Both techniques are going to be tested during the exam.

IN and EXISTS are not the same. And they work absolutely differently. IN picks the list of matching values. EXISTS returns the boolean values like true or false. This is what makes them differ. IN picks, EXISTS returns. In turn, EXISTS returns the boolean value only (TRUE or FALSE), while IN can work with a variety of data types.

Let’s consider the IN condition used in combination with a subquery where multiple columns are returned by subquery and the correspondent number of columns is being expected by the WHERE clause

  • As we can see the WHERE clause has two columns to be compared which are surrounded by brackets – department_id and salary. So, we have just defined which columns we are going to be looking for. In fact, the number of columns may be bigger, not only two. It can be equal to the maximum number of columns in the table being compared.
  • From other side, we have a subquery which also returns exactly two columns after evaluating its own conditions in its own WHERE clause. The important remark here – the number of columns in this subquery must match the number of columns in the parent WHERE clause, otherwise you will get an error.
  • And we have IN operator in between.

In order to understand how this query will work, let’s first see what WHERE clause in parent query will return, should we use those two columns as a projection:

As we can see 107 rows were returned since it was a simple projection. As we have 107 rows in employees table, all of them were returned through parent WHERE clause, and now we have to select some of them by means of IN operator. In this regard, let’s consider what subquery will return:

As we can see, the subquery has returned just five rows.  These five rows are definitely present in a bigger set of data returned by parent query. Now, the IN operator will have to be engaged. As a result, only five rows will be matched and returned by parent query. You can imagine the IN operator as INTERSECT in this case. It will return only those rows that are present in both sets of data.



You must be careful with columns containing NULLs. If you use them in the above-described query, they won’t return any results at all. As we know NULLs can’t be compared even to each other. When we have to compare NULL with another NULL we get an undefined result. Oracle can’t say for sure that one NULL is equal to another NULL, so the entire comparison operation will be invalidated and won’t return anything. Let’s introduce commission_pct column into this query as a third column. commission_pct column contains a lot of NULL values unlike department_id and salary columns in subquery.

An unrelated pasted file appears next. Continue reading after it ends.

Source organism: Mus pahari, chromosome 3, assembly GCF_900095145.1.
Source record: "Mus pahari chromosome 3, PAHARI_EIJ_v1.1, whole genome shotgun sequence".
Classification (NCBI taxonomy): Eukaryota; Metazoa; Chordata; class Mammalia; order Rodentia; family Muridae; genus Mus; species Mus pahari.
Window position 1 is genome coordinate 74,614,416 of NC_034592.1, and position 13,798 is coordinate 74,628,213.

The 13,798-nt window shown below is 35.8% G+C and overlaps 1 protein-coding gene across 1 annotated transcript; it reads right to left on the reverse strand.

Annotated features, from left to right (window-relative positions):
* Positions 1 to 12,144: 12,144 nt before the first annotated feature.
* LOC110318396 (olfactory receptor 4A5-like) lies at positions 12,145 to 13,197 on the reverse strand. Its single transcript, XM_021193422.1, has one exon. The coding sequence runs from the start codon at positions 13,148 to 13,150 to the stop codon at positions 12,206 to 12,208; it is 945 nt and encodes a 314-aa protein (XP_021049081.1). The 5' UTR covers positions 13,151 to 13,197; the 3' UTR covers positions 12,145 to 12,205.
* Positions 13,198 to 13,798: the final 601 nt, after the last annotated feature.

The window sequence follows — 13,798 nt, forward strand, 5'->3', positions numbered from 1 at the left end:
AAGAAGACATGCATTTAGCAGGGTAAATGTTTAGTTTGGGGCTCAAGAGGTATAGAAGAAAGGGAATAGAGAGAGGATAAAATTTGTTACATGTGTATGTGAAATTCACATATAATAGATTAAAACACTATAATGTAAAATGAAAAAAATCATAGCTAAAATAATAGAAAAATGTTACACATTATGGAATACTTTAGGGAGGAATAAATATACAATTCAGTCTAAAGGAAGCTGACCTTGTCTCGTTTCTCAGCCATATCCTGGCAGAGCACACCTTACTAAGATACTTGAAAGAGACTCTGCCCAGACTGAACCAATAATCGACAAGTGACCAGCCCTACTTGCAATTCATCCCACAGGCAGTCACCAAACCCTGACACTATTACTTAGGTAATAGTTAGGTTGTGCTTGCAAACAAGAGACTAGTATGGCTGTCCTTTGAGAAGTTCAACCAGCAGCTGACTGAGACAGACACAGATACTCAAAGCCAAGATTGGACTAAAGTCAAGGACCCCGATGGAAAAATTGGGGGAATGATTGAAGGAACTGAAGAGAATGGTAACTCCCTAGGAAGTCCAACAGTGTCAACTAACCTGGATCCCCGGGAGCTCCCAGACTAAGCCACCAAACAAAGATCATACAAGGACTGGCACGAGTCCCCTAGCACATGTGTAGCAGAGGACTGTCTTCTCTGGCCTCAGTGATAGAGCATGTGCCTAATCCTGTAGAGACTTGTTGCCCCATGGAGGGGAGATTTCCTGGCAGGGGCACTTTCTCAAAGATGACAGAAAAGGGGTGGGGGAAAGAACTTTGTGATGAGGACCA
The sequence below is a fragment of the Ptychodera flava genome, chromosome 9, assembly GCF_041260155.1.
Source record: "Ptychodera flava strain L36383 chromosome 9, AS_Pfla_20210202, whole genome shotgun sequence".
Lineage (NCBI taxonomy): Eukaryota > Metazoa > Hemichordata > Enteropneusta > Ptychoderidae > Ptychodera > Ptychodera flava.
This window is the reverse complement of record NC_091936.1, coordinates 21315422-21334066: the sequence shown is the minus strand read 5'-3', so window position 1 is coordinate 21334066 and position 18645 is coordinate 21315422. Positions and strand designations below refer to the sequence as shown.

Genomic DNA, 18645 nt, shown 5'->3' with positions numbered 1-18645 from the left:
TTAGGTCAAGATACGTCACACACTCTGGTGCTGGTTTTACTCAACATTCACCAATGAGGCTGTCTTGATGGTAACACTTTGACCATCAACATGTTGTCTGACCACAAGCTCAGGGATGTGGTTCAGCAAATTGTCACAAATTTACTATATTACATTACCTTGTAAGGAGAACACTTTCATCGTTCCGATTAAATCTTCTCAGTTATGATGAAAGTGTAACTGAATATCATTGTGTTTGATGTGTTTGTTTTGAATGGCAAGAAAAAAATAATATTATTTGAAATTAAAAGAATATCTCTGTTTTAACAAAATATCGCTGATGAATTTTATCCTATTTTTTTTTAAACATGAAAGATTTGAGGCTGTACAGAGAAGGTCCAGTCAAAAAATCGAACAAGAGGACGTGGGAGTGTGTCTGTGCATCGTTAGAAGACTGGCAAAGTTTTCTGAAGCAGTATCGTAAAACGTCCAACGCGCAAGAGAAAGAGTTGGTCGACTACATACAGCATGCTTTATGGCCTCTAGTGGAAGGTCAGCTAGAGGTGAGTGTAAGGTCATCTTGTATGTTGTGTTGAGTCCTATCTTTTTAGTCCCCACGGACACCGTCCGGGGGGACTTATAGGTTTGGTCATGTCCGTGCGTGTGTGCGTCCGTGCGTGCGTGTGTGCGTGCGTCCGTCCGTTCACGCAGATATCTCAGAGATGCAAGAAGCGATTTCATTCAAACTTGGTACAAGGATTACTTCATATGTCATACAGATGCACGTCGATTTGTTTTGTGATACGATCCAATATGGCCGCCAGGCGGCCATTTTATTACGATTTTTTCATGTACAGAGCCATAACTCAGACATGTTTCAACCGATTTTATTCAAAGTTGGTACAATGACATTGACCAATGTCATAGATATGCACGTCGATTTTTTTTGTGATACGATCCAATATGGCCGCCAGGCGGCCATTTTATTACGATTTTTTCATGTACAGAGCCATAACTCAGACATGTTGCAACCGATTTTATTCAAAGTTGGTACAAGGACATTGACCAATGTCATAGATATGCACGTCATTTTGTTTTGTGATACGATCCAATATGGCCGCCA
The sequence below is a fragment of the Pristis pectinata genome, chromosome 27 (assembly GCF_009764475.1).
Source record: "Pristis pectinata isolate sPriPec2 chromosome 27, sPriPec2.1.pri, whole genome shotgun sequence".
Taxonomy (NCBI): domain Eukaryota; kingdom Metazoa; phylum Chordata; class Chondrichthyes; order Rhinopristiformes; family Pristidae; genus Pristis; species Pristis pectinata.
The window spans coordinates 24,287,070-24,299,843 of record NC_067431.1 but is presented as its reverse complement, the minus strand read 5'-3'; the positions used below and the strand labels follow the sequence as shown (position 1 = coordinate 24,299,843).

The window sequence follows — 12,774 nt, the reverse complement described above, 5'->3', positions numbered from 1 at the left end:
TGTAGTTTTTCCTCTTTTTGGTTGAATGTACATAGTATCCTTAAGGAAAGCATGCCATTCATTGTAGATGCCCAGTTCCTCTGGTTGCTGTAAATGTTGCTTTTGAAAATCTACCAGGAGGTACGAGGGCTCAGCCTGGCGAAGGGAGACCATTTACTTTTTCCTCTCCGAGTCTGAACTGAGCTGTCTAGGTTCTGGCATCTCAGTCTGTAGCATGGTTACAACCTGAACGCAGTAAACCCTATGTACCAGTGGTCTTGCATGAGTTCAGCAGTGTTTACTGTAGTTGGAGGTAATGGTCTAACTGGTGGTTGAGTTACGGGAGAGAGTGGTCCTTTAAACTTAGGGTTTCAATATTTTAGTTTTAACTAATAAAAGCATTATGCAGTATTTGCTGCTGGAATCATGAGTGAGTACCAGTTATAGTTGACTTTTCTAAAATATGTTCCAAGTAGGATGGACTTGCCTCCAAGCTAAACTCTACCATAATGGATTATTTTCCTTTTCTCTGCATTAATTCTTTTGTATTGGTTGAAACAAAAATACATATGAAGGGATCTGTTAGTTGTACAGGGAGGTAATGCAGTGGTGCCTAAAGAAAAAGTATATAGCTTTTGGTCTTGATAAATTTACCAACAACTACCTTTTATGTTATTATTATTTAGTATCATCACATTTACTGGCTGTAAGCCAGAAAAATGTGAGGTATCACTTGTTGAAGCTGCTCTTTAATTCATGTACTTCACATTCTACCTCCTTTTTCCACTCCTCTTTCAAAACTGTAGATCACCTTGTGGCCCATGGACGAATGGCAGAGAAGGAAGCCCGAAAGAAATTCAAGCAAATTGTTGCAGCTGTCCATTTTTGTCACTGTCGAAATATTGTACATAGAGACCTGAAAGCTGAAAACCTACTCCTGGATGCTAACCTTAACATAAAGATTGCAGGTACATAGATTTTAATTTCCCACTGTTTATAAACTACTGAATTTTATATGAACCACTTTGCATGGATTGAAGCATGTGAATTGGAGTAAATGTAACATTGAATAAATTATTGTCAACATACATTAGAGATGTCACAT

As we can see above commission_pct column results with all five NULLs for this subquery, therefore this dataset containing five rows will be compared with the corresponding dataset produced by WHERE clause from the parent query:

Again, this parent query above will have 107 rows to be intersected with five rows produced by the subquery. But this time the match won’t be found because Oracle cannot compare NULL to NULL. This comparison will always result in UNKNOWN, UNDEFINED, therefore zero rows are returned ( see below)

Ok, we have finished consideration of IN. Let’s now consider EXISTS operator and how will it differ from IN.


EXISTS operator

The idea of EXISTS operator is very simple, it returns TRUE or FALSE.

  • It returns TRUE if at least one row was returned by the subquery. In that case, EXISTS operator will trigger the execution of the parent query and parent query may return some data.
  • It returns FALSE if no rows were returned by the subquery. In that case, EXISTS operators won’t trigger the execution of the parent query and no rows will be returned respectively by parent query as well.

Let’s modify our query to emphasize EXISTS usage:

As we can see, the query has returned 107 rows. Why? Why not just 5 as one may have expected? Because it acts as a boolean function, unlike the previous case where IN was acting as INTERSECT between two datasets. In case with EXISTS, we don’t even have two datasets to be compared to each other. We simply evaluate is it TRUE or FALSE. If the subquery returns TRUE, then EXISTS allow the parent query to be executed. And the parent query was SELECT * FROM EMPLOYEES, so all 107 rows were returned, therefore.


The Oracle documentation notes that:

“If the selective predicate is in the subquery, then use IN. If the selective predicate is in the parent query, then use EXISTS.” Also, the IN clause can’t compare anything with NULL values, but the EXISTS clause can compare everything with NULLs.


Same is true about NOT IN vs NOT EXISTS






Leave a comment

Your email address will not be published. Required fields are marked *